Questions? Write Me at

Questions? Write me at fullcirclegardener @ cableone . net.

Plant of the Week: Cabbage

Cabbage (Brassica oleracea)
The Brassicaceae family holds many common garden plants like cabbage, broccoli, cauliflower, kohlrabi, kale and more.  The interesting thing about all of the plants I have listed is that they were all developed from one wild plant according to my botany professor (years ago now ;)).  A different characteristic was selected for to produce each unique plant.  This week we will look into cabbage.  

Cabbage is a hate it or love it vegetable.  It is accused of being smelly as it is cooked and for producing gas in its consumer.  According to the University of Illinois Extension, the smell is produced when cabbage is over cooked.  They recommend a short cooking time, until the cabbage is just tender, and in a stainless steel container when cooking to reduce or eliminate the odor.  Unfortunately, they do not have a recommendation for eliminating the gaseous effects of cabbage.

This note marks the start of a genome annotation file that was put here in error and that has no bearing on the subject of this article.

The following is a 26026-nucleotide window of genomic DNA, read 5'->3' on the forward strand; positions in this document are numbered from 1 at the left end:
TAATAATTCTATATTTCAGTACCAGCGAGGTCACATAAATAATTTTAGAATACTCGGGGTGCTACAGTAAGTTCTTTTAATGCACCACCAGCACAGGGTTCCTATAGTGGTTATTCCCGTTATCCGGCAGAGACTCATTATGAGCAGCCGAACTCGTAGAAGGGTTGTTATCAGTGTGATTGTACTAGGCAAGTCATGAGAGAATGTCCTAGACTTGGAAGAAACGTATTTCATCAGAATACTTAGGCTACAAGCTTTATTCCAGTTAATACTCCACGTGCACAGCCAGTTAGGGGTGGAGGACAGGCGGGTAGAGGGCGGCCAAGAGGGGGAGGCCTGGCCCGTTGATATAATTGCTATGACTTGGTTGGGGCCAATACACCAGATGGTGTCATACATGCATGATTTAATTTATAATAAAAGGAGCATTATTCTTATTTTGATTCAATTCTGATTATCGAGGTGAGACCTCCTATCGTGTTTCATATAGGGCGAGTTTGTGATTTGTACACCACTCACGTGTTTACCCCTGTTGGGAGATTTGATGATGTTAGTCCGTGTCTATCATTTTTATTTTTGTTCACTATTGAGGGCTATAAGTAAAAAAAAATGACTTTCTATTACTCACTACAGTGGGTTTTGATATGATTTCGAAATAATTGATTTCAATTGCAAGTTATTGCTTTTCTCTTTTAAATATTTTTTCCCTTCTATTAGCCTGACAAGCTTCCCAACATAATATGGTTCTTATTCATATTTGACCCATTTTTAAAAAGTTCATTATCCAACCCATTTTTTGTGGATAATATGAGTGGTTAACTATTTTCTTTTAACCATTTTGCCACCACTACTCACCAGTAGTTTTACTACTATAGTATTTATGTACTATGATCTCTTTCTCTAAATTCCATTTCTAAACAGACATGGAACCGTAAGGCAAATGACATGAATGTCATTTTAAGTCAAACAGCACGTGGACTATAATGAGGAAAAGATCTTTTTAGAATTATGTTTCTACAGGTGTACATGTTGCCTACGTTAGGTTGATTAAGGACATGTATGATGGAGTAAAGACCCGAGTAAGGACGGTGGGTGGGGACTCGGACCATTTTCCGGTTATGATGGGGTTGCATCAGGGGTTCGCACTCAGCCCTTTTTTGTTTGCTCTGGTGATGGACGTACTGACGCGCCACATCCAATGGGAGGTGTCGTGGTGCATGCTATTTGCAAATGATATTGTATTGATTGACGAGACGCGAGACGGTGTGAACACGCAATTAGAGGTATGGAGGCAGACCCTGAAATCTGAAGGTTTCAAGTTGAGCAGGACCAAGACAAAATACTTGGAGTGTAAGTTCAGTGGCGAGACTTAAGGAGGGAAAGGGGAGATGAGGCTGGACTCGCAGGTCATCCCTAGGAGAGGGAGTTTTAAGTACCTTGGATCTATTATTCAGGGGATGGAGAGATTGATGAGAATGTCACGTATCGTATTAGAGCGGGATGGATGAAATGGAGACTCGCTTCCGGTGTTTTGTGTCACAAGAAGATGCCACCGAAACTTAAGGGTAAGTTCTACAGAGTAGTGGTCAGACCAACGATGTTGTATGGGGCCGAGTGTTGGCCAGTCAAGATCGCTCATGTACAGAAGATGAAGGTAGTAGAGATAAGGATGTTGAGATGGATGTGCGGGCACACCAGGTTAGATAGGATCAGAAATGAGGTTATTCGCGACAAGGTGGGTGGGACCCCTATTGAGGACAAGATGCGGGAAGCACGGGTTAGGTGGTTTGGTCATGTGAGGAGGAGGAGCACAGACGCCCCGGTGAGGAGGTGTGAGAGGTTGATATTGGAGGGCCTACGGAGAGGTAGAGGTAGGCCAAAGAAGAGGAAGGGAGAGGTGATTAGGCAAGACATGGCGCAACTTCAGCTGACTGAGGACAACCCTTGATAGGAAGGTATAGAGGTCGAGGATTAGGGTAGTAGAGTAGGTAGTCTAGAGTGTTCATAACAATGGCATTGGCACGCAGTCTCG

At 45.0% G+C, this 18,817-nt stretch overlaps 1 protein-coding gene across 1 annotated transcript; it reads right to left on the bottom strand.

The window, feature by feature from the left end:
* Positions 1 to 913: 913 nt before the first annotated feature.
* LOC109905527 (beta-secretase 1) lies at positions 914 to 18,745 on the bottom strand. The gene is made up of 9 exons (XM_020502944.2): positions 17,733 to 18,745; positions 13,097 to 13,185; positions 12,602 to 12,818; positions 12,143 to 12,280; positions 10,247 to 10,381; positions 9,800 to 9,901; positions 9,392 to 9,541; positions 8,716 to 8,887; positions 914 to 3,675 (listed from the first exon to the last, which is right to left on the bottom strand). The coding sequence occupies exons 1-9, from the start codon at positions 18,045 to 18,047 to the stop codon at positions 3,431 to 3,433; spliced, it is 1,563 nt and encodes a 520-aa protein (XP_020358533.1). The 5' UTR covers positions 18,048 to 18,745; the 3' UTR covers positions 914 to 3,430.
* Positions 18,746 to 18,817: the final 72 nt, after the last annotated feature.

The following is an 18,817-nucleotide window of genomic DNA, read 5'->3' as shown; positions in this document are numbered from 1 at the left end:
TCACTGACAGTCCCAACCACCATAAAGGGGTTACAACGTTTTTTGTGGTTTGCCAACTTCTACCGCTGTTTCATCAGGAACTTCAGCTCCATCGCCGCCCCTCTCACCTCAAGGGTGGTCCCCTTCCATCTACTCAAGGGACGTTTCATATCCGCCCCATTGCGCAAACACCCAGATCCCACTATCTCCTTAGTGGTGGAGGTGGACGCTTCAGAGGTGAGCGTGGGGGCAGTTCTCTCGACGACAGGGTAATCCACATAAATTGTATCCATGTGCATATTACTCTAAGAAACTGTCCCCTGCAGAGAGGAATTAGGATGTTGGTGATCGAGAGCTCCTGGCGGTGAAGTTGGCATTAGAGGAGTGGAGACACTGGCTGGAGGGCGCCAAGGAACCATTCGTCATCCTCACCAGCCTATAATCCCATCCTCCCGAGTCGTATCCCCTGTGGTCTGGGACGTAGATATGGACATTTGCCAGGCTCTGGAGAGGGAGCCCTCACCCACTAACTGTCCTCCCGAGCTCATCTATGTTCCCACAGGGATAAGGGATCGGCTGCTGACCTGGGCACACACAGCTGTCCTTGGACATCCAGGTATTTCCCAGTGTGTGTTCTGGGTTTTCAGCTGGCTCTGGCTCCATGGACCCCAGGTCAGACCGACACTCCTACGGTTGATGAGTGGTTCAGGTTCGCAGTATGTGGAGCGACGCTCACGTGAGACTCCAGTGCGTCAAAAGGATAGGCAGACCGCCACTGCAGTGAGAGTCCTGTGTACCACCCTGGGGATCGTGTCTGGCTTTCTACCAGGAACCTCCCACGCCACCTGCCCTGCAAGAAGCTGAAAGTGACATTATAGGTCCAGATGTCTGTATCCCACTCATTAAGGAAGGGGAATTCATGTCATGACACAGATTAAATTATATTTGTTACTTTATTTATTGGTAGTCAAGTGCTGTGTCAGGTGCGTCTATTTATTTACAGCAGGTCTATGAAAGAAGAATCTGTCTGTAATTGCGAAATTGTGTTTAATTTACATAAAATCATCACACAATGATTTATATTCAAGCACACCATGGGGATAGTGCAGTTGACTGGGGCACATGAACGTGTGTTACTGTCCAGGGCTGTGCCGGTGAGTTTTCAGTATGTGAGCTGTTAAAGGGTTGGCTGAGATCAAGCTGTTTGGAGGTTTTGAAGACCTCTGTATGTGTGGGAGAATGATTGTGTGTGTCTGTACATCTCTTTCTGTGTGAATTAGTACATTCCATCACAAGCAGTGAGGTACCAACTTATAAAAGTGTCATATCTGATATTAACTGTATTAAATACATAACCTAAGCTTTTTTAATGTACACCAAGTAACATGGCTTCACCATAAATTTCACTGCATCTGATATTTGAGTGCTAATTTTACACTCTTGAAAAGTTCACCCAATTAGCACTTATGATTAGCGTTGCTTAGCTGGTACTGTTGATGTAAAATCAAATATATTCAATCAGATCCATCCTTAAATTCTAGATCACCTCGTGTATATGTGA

Cabbage is among the plants that can be planted before the average last spring frost and therefore is among the first that can be started.  See my spring Seed Starting & Planting guide to help you know when you can first start cabbage or other plants in your area.  Hardened cabbage transplants can be planted in the garden 2-3 weeks prior to the average last spring frost.  Plant it 12-24 inches apart depending on its mature size.  Early maturing varieties tend to be a little smaller than the late maturing varieties.  Harvest when the head is compact and softball size or larger.  Maintain even moisture to the plants to prevent mature heads from splitting.  Cabbage heads are more likely to split if they are exposed to an influx of moisture once the head is mature.  If a head splits, harvest and use it as soon as possible to prevent spoilage.  Undamaged, harvested cabbage heads store best in a very cool location that is high in humidity.

Happy Gardening! :)

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